Inventory management is a challenge for any small business owner selling a product, especially as inventory typically represents 45%-90% of all expenses. Ultimately, it comes down to one question: How much do I order and when? Order too little, too late and you don’t have enough supplies to meet demand. This can result in the loss of sales to competitors and damage to your brand if it’s a regular occurrence. Order too much, too early and you risk losing money due to carrying costs.
The simplest answer to this question is to predict demand. However, inventory management is more than just predicting demand. It is an ongoing cycle that, with the right process, can help you decrease costs and increase your profits. Use this five step approach to improve the efficiency of your small business’s inventory management:
Step 1: Inventory Planning | The key to inventory planning is knowing when goods will be bought and sold. An ideal inventory management system would arrange for the arrival of new goods at the same moment the last item has been sold or used. Accurately predicting demand over time helps to optimize economic ordering costs.
Step 2: Establish Order Cycles | Whenever you have a product that you know will be consistently used or sold in a specific amount of time, orders to replenish that product should be made with the same regularity. Establishing an ordering cycle that automatically replenishes these goods every week, month, or period saves you time, avoids stock-outs, and minimalizes costs for both you and your suppliers.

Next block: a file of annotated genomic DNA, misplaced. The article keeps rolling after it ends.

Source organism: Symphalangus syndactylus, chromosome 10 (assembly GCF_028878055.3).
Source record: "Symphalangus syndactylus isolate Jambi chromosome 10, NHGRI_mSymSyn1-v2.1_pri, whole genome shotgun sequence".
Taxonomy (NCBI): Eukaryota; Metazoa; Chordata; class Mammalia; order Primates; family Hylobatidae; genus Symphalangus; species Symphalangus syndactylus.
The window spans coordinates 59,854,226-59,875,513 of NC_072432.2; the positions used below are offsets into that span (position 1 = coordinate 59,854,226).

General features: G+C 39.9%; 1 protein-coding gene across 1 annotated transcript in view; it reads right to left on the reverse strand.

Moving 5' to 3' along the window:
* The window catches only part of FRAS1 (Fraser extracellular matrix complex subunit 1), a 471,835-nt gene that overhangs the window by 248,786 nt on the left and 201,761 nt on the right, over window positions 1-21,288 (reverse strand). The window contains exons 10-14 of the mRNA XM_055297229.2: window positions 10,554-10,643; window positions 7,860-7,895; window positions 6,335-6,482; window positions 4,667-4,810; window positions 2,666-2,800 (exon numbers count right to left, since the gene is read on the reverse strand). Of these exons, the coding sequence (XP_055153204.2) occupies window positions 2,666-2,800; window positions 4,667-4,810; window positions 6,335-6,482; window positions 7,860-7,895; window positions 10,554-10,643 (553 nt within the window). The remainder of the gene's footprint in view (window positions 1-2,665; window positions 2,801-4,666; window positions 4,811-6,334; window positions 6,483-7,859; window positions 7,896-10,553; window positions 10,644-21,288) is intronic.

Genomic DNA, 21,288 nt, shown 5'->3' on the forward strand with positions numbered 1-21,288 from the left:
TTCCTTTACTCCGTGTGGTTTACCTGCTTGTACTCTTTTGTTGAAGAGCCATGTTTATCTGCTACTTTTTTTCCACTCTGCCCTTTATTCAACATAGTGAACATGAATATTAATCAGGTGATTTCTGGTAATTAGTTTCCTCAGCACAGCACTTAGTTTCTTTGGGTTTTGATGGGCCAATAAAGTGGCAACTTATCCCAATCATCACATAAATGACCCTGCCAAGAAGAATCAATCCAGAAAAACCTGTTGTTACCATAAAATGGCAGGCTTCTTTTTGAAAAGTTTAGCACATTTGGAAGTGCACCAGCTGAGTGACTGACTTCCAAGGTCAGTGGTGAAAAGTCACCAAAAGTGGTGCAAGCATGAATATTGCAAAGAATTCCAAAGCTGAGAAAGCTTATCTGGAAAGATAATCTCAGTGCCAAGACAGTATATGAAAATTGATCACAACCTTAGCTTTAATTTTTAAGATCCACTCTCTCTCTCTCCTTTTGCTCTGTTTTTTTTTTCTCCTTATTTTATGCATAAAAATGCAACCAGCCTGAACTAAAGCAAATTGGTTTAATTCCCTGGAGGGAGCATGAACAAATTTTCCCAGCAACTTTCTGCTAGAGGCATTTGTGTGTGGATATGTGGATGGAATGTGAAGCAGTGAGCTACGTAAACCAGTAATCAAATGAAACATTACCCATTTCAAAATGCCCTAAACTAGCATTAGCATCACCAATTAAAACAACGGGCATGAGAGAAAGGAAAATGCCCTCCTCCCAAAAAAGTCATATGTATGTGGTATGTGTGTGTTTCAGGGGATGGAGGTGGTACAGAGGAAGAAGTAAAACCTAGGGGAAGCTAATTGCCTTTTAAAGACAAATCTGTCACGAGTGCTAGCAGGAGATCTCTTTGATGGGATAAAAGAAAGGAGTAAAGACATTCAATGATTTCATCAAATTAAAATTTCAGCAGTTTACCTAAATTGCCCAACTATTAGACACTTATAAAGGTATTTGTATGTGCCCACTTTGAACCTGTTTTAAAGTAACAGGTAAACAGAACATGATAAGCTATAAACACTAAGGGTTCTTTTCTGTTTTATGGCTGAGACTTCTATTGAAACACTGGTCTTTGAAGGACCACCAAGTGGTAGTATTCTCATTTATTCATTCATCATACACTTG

Step 3: Balance Inventory Levels | How well you balance inventory is a major factor between healthy profits and loss. To efficiently manage merchandise levels consider both market and budget related factors. Ask yourself, is the inventory correct for the market?; is the inventory turning over properly?; and what is the ideal inventory level for a typical business in this industry? These questions will help you determine the correct inventory levels to ensure that demand is met and that you are still making a profit.
Step 4: Review Stocks | Good inventory management means ensuring that merchandise is fresh and current. Items sitting on the shelf as obsolete inventory are simply dead capital. Keep your inventory up-to-date and remove any obsolete merchandise as quickly as possible to limit losses and costs.
Step 5: Follow-up and Control | Periodic reviews of the inventory to detect slow-moving or obsolete stock and to identify fast sellers are essential for proper inventory management. Taking regular and periodic inventories must be more than just totaling the costs. Any clerk can do the work of recording an inventory. However, it is the responsibility of key management to study the data and review the items themselves in order to make correct decisions about the disposal, replacement, and discontinuance of different segments of the inventory base.
Use this five step process to improve inventory management in your business. It takes time, but you will feel the benefits of inventory control immediately as sales and profits increase — worthwhile goals to work towards in any business.